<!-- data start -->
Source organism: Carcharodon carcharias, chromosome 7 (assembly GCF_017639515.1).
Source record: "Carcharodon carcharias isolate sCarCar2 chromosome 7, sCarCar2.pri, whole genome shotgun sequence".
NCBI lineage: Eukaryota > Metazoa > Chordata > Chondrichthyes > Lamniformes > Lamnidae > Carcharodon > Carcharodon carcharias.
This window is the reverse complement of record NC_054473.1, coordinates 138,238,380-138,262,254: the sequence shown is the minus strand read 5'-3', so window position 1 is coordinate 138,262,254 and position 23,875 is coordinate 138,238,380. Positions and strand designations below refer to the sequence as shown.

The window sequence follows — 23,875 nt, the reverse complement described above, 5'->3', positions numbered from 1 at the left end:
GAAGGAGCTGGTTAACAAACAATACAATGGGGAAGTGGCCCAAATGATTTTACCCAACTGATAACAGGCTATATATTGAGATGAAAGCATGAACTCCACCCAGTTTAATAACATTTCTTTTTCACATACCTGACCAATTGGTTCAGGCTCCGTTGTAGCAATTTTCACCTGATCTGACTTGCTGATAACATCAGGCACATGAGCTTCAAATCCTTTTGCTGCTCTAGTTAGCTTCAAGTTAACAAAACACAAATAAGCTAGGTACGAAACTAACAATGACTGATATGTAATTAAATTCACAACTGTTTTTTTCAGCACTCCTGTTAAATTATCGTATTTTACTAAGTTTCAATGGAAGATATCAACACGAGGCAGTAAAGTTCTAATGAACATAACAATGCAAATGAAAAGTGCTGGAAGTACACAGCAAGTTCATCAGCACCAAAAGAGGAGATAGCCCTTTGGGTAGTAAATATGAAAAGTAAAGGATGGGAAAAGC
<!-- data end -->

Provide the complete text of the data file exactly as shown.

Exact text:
Source organism: Carcharodon carcharias, chromosome 7 (assembly GCF_017639515.1).
Source record: "Carcharodon carcharias isolate sCarCar2 chromosome 7, sCarCar2.pri, whole genome shotgun sequence".
NCBI lineage: Eukaryota > Metazoa > Chordata > Chondrichthyes > Lamniformes > Lamnidae > Carcharodon > Carcharodon carcharias.
This window is the reverse complement of record NC_054473.1, coordinates 138,238,380-138,262,254: the sequence shown is the minus strand read 5'-3', so window position 1 is coordinate 138,262,254 and position 23,875 is coordinate 138,238,380. Positions and strand designations below refer to the sequence as shown.

The window sequence follows — 23,875 nt, the reverse complement described above, 5'->3', positions numbered from 1 at the left end:
GAAGGAGCTGGTTAACAAACAATACAATGGGGAAGTGGCCCAAATGATTTTACCCAACTGATAACAGGCTATATATTGAGATGAAAGCATGAACTCCACCCAGTTTAATAACATTTCTTTTTCACATACCTGACCAATTGGTTCAGGCTCCGTTGTAGCAATTTTCACCTGATCTGACTTGCTGATAACATCAGGCACATGAGCTTCAAATCCTTTTGCTGCTCTAGTTAGCTTCAAGTTAACAAAACACAAATAAGCTAGGTACGAAACTAACAATGACTGATATGTAATTAAATTCACAACTGTTTTTTTCAGCACTCCTGTTAAATTATCGTATTTTACTAAGTTTCAATGGAAGATATCAACACGAGGCAGTAAAGTTCTAATGAACATAACAATGCAAATGAAAAGTGCTGGAAGTACACAGCAAGTTCATCAGCACCAAAAGAGGAGATAGCCCTTTGGGTAGTAAATATGAAAAGTAAAGGATGGGAAAAGC